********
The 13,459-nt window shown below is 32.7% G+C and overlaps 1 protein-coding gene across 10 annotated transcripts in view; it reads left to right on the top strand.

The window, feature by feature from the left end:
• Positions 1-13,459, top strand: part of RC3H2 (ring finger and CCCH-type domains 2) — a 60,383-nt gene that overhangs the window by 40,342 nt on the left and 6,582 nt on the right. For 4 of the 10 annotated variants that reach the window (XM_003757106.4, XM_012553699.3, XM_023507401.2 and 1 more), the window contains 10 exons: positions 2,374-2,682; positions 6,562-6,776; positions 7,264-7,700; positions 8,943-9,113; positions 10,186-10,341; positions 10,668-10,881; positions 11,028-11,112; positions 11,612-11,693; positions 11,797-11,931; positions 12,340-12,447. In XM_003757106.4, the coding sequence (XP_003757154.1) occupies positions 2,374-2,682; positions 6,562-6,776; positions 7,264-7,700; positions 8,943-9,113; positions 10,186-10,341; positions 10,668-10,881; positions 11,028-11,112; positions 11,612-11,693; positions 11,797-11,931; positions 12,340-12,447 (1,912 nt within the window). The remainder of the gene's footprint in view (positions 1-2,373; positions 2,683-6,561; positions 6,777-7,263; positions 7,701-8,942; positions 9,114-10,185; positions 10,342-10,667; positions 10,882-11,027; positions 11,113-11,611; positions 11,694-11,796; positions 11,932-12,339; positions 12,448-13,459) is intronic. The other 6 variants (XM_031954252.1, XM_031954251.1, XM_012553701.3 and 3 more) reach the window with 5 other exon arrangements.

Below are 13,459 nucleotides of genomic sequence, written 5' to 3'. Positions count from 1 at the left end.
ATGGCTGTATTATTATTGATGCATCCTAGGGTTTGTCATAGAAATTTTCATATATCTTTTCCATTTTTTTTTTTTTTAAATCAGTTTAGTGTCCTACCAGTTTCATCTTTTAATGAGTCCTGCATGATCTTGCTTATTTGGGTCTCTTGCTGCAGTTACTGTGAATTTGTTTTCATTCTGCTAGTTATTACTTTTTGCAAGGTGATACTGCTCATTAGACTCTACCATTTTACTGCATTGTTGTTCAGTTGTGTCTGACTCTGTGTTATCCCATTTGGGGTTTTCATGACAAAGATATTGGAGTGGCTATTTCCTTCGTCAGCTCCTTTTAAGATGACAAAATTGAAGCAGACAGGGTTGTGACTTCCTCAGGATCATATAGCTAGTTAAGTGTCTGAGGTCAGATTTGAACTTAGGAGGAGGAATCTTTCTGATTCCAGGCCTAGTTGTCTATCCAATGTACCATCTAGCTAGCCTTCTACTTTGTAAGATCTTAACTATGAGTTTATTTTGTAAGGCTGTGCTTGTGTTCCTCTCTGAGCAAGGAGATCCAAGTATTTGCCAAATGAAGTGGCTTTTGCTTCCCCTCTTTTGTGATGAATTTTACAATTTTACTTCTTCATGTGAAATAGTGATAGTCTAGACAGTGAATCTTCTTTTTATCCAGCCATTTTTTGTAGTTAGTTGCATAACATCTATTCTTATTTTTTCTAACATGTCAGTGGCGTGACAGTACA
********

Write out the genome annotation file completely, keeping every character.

The 13,459-nt window shown below is 32.7% G+C and overlaps 1 protein-coding gene across 10 annotated transcripts in view; it reads left to right on the top strand.

The window, feature by feature from the left end:
• Positions 1-13,459, top strand: part of RC3H2 (ring finger and CCCH-type domains 2) — a 60,383-nt gene that overhangs the window by 40,342 nt on the left and 6,582 nt on the right. For 4 of the 10 annotated variants that reach the window (XM_003757106.4, XM_012553699.3, XM_023507401.2 and 1 more), the window contains 10 exons: positions 2,374-2,682; positions 6,562-6,776; positions 7,264-7,700; positions 8,943-9,113; positions 10,186-10,341; positions 10,668-10,881; positions 11,028-11,112; positions 11,612-11,693; positions 11,797-11,931; positions 12,340-12,447. In XM_003757106.4, the coding sequence (XP_003757154.1) occupies positions 2,374-2,682; positions 6,562-6,776; positions 7,264-7,700; positions 8,943-9,113; positions 10,186-10,341; positions 10,668-10,881; positions 11,028-11,112; positions 11,612-11,693; positions 11,797-11,931; positions 12,340-12,447 (1,912 nt within the window). The remainder of the gene's footprint in view (positions 1-2,373; positions 2,683-6,561; positions 6,777-7,263; positions 7,701-8,942; positions 9,114-10,185; positions 10,342-10,667; positions 10,882-11,027; positions 11,113-11,611; positions 11,694-11,796; positions 11,932-12,339; positions 12,448-13,459) is intronic. The other 6 variants (XM_031954252.1, XM_031954251.1, XM_012553701.3 and 3 more) reach the window with 5 other exon arrangements.

Below are 13,459 nucleotides of genomic sequence, written 5' to 3'. Positions count from 1 at the left end.
ATGGCTGTATTATTATTGATGCATCCTAGGGTTTGTCATAGAAATTTTCATATATCTTTTCCATTTTTTTTTTTTTTAAATCAGTTTAGTGTCCTACCAGTTTCATCTTTTAATGAGTCCTGCATGATCTTGCTTATTTGGGTCTCTTGCTGCAGTTACTGTGAATTTGTTTTCATTCTGCTAGTTATTACTTTTTGCAAGGTGATACTGCTCATTAGACTCTACCATTTTACTGCATTGTTGTTCAGTTGTGTCTGACTCTGTGTTATCCCATTTGGGGTTTTCATGACAAAGATATTGGAGTGGCTATTTCCTTCGTCAGCTCCTTTTAAGATGACAAAATTGAAGCAGACAGGGTTGTGACTTCCTCAGGATCATATAGCTAGTTAAGTGTCTGAGGTCAGATTTGAACTTAGGAGGAGGAATCTTTCTGATTCCAGGCCTAGTTGTCTATCCAATGTACCATCTAGCTAGCCTTCTACTTTGTAAGATCTTAACTATGAGTTTATTTTGTAAGGCTGTGCTTGTGTTCCTCTCTGAGCAAGGAGATCCAAGTATTTGCCAAATGAAGTGGCTTTTGCTTCCCCTCTTTTGTGATGAATTTTACAATTTTACTTCTTCATGTGAAATAGTGATAGTCTAGACAGTGAATCTTCTTTTTATCCAGCCATTTTTTGTAGTTAGTTGCATAACATCTATTCTTATTTTTTCTAACATGTCAGTGGCGTGACAGTACA